From the Greek meaning 'heavy with wine'
A blog devoted to science and reason
Written after a glass or two of Pinot Noir.

Monday, August 29, 2011

LA Times Does Story on Geocentrism

On July 26, I wrote about the website Galileo Was Wrong: The Church Was Right that is dedicated to showing that the Earth is the center of the universe.

This past Sunday, the Los Angeles Times did a story on the same subject. What's great is that the reporter got a quote from Ken Ham - who we know from Answers in Genesis, the creationist site.

Ham says,"There's a big difference between looking at the origin of the planets, the solar system and the universe and looking at presently how they move and how they are interrelated," Ham said. "The Bible is neither geocentric or heliocentric. It does not give any specific information about the structure of the solar system."

Yet Ham is certain that the Bible is a biology book. Interesting.

Tuesday, August 23, 2011

Swirling your wine.

Last night for dinner, I opened a great bottle of Syrah from my favorite vinery, Blackjack Ranch near Solvang, California. It prompted me to finally write about some wine science, the science of wine swirling.

Swirling your wine helps release the volatile aromatic compounds and exposes the wine to oxygen allowing the esters, ethers and aldehydes to oxidize. These chemical reactions enhance the bouquet of the wine, The bouquet of the wine is especially important, because it is your sense of smell that mostly determines what you taste. These same reactions though will eventually turn your wine into something nasty. So if you open a bottle, drink it.

Being right handed, when I swirl wine I tend to swirl it counterclockwise. It never occurred to me to try to swirl it the other way. That is, not until I came across this - Wine Swirling, Left or Right? It Matters! Read it and be awed by Ralph de Amicis.

Lets start with this:
Like all living things wine cells have a magnetic polarity, just like humans and the Earth.

What in the hell is a wine cell? The basic component of all life is the cell. WIne is fermented grape juice. It's not alive, although wine sometimes makes me feel more alive. Cells do not have a magnetic polarity, although some cells may contain magnetic compounds. It is thought that this may be a mechanism that allow birds to navigate during their migrations.

"The positive pole is more highly charged, just like the North Pole of the Earth, which is why there are Northern Lights in the Arctic Circle, but not Southern Lights in the Antarctic."

The Earth's magnetic field causes the Northern Lights, but he claims there no such thing as the Southern Lights. So what is this a picture of? The Southern Lights (Aurora Australis) as seen from the International Space Station.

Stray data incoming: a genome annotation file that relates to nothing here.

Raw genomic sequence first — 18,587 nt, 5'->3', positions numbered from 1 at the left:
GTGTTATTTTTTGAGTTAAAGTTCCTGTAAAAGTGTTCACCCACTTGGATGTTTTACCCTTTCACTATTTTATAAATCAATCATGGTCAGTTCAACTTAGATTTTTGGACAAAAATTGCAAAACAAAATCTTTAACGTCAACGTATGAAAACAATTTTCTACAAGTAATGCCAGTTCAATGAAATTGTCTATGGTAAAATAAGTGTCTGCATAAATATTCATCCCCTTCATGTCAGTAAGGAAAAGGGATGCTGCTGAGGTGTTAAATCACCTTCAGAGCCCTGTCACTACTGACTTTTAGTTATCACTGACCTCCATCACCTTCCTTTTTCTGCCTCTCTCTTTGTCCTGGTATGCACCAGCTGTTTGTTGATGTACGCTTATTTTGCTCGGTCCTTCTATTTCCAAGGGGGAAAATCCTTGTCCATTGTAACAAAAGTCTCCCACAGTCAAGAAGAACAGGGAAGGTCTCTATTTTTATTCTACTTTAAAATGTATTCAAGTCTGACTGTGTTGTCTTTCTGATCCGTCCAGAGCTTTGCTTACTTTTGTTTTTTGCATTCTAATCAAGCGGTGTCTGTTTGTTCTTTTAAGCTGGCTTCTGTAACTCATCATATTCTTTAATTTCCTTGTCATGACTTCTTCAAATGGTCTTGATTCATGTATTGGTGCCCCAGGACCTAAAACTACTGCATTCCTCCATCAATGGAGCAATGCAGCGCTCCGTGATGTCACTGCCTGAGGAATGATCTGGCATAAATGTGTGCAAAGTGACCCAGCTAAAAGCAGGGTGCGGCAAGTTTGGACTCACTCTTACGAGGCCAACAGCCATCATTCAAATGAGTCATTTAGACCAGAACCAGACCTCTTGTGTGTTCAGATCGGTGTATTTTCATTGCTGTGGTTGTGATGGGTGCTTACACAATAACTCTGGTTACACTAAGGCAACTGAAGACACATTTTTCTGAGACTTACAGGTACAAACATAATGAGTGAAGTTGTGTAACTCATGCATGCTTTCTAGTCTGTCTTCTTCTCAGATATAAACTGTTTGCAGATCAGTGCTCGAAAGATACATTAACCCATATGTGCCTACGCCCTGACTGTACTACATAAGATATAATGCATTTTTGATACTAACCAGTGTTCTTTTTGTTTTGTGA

"This polarity tends to keep wine cells generally upright, spinning on their axis when they are being swirled. This magnetic action within a liquid is commonly demonstrated in laboratories. Because plant molecules are mostly liquid, when they form they are also subject to the electromagnetic forces that are a component of the rotation of the Earth. As a result, the pores on the surface of the molecules develop based on that rotation, like the shingles on a roof." 

I can't take it! Plant molecules are liquid? Nonsense. The electromagnetic forces that are the component of the Earth's rotation. Please make it stop! Molecules have pores? Now this is actually starting to hurt.

"When you swirl the wine counter-clockwise you are pushing against the molecules nap, just like stroking the fur of a cat the wrong way…"

Now I'm rolling on the floor imagining petting a molecule the wrong way.

But on a serious note. I have no doubt that Ralph believes every word of what he writes, and he provides the perfect rationale for why serious scientific research, especially ones involving human subjects, always are double-blind studies. In a double-blind wine tasting, one researcher would take the samples of wine label, pour them into glasses, and label the glasses so that the wine's identity is unknown to anyone else. These samples are then given to second researcher who would then present the samples to a subject. Using this method, the second research cannot inadvertently influence the subject and skew the results. When subjects are allowed to be influenced you get humorous results like these studies.

If this blog post accomplished anything, I hope it was to get you to open a nice wine and enjoy. Cheers!

Tuesday, August 16, 2011

Where did the universe come from? Part 2

In part 1, I showed that a literal reading of the Bible leads to a litany of contradictions. In support of this position, Dr. John Haught, a theologian from Georgetown University, said during a panel discussion that appeared after the Discovery Channel program Curiousity: Did God Create the Universe that the Bible is not a source of cosmology. (I'll go further and say it's not a chemistry, geology, or biology book either.) His view is that the Bible is a source of hope for Christians.

So maybe someone can explain to me why so many people think that a scientific explanation for the origins of the universe is an attack on Christianity. Particularly in light that the central tenet of Christianity, if I remember my catechism correctly, is that salvation comes through Jesus. No where in the Bible does it demand that you believe that God created the universe.

But I digress from the main point of this post: The Prime Mover or the First Cause. Simply put, God had to create the universe, because how else does it come into existence.

The argument for the First Cause goes like this:
1. Everything that begins to exist has a cause.
2. The universe began to exist.
3. Therefore, the universe has a cause.

Aristotle is credited for first making the first of this sort of argument, the cosmological argument. Many Jewish, Muslim, and Christian thinkers have spent much energy on this.

Sounds like a pretty good argument, doesn't it.

Now if I were a philosophy professor teaching logic, I could spend an entire semester tearing this apart, but I'm a physics professor. So let's examine it with the physical evidence.